Taipei was a place I had little interest in visiting. However, it’s proximity to Hong Kong and fact that I would get to travel with a friend contributed to Taiwan being visited in June 2015.


Arriving late at night the first thing we did was find our hotel, more difficult that could have assumed. Having taken a coach from the airport to the city we were marooned in the middle of a road. Fortunately, my friend is tri-lingual and communicated to a taxi driver our “hotel”. The “hotel” was shabby and calling it a hotel is an overstatement.


The sunshine Gods were smiling down on us as the weather was glorious. Basking in golden rays we begrudgingly had to descend to the subway which is very efficient. We made our way to Chiang Kai-shek Memorial Hall.


The grounds were vast and allowed walking around the area to be lovely and pleasant. The memorial, dedicated to Chian Kai-shek, former President of the Republic of China is a little plain. Despite this, the grand size and dominant statue make this a worthy visit.

Armed guards stand on duty at all times in sweltering conditions. Kudos to them for remaining still as beads of sweat enveloped there manly faces.

Time your visit right, or just be fortunate (as were we) and get a chance to witness the changing of the guards. Not as quintessential as Buckingham Palaces changing of the guards or as impressive as the Swedish Royal Palace’s changing of the guard, but still interesting in its own right. Synchronised gun manoeuvres are always a sight to behold.


We stopped for ice-cream in a nearby kiosk and purchased a small bouncy ball. Who knew how childish two twenty-something’s could be? Chasing a fiendishly erratic bouncy ball around the grounds was a memorable moment.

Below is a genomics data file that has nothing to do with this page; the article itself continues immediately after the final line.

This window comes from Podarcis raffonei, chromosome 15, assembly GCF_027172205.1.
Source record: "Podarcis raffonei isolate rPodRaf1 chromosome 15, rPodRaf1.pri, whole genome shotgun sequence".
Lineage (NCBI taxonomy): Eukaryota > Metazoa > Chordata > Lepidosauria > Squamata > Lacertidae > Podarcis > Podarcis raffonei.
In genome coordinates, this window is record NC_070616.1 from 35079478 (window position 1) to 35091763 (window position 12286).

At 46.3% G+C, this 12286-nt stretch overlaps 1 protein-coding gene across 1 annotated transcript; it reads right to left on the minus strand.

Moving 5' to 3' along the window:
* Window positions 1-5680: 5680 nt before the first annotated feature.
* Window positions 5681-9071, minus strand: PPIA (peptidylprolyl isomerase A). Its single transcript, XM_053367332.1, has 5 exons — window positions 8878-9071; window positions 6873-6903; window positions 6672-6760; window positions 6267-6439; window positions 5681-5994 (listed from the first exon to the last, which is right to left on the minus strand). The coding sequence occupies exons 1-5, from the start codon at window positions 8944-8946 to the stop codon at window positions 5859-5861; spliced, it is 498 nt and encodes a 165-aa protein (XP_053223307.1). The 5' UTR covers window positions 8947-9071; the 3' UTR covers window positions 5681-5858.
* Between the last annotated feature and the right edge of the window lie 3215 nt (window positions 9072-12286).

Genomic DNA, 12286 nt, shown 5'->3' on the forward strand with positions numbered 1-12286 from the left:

Ice-creams consumed and we had ended up in the centre of Taipei city in Ximending which echoes Causeway Bay in Hong Kong.

The streets are wide and with an abundance of shops, dining options and an LGBT area it is likely that some portion of your trip will be based here. Explore at your leisure.

Taipei 101

Taipei 101 is one of the top landmarks in Taiwan and is extremely beautiful…to look at from afar. This is my problem with the building. The engineering masterpiece is sadly very dull when standing inside on the observation deck.


I visited at night hoping for a vibrant scene of lights to flood into my eyes. Sadly, Taipei is not a city of skyscrapers. Instead, buildings are short and rarely reach 10 stories. Thus, the view from 101 is anti-climactic. The glare and reflections from inside the observation deck also distract from the overall enjoyment.

My friend and I headed to Tainan but returned a few days later for a last hoorah.


A mission was forged before leaving Tainan. We wanted to see Pandas and we were going to make sure we did!

Taipei Zoo is big, huge, humungous! The animals were all a bit dull as they lay lifeless under the scorching heat but some were unfazed. The monkeys were having a right jolly on their little island oasis inside of their enclosure.

The panda enclosure was a defining moment. This would be my first time seeing a panda eating. Treats were left dangled in hard to reach locations for the panda, encouraging thought for the cute and cuddly mammals.


At times I felt it was a little cruel, teasing the hungry pandas who were standing on their back legs desperately trying to claw on a piece of food that was dangled from above. It was like watching a toddler trying to gain access to the cookies on the top shelf. It was all to encourage animalistic instincts so the zoo was being good.